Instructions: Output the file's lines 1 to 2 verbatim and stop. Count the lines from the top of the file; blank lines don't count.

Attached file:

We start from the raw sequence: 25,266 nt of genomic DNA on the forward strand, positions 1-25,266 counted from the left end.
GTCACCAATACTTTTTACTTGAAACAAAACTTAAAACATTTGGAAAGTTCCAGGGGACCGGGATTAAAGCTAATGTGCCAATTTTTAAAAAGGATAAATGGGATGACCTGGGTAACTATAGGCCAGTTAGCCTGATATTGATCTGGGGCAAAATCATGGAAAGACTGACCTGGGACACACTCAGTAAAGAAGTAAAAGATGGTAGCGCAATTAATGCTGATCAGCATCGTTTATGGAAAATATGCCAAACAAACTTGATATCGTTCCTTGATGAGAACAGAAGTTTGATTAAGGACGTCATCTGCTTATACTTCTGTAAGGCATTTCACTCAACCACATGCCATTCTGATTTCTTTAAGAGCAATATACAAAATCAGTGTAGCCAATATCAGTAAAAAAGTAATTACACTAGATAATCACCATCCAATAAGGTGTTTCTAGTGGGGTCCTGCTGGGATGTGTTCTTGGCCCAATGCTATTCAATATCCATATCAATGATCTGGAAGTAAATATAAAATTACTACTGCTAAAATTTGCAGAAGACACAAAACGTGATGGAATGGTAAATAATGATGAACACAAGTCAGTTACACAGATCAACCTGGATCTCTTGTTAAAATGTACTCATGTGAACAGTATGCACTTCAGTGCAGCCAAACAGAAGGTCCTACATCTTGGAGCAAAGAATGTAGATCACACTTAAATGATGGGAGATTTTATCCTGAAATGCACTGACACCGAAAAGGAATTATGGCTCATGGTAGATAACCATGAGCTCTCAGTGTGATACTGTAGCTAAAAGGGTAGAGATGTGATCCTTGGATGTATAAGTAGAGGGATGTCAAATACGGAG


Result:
We start from the raw sequence: 25,266 nt of genomic DNA on the forward strand, positions 1-25,266 counted from the left end.
GTCACCAATACTTTTTACTTGAAACAAAACTTAAAACATTTGGAAAGTTCCAGGGGACCGGGATTAAAGCTAATGTGCCAATTTTTAAAAAGGATAAATGGGATGACCTGGGTAACTATAGGCCAGTTAGCCTGATATTGATCTGGGGCAAAATCATGGAAAGACTGACCTGGGACACACTCAGTAAAGAAGTAAAAGATGGTAGCGCAATTAATGCTGATCAGCATCGTTTATGGAAAATATGCCAAACAAACTTGATATCGTTCCTTGATGAGAACAGAAGTTTGATTAAGGACGTCATCTGCTTATACTTCTGTAAGGCATTTCACTCAACCACATGCCATTCTGATTTCTTTAAGAGCAATATACAAAATCAGTGTAGCCAATATCAGTAAAAAAGTAATTACACTAGATAATCACCATCCAATAAGGTGTTTCTAGTGGGGTCCTGCTGGGATGTGTTCTTGGCCCAATGCTATTCAATATCCATATCAATGATCTGGAAGTAAATATAAAATTACTACTGCTAAAATTTGCAGAAGACACAAAACGTGATGGAATGGTAAATAATGATGAACACAAGTCAGTTACACAGATCAACCTGGATCTCTTGTTAAAATGTACTCATGTGAACAGTATGCACTTCAGTGCAGCCAAACAGAAGGTCCTACATCTTGGAGCAAAGAATGTAGATCACACTTAAATGATGGGAGATTTTATCCTGAAATGCACTGACACCGAAAAGGAATTATGGCTCATGGTAGATAACCATGAGCTCTCAGTGTGATACTGTAGCTAAAAGGGTAGAGATGTGATCCTTGGATGTATAAGTAGAGGGATGTCAAATACGGAG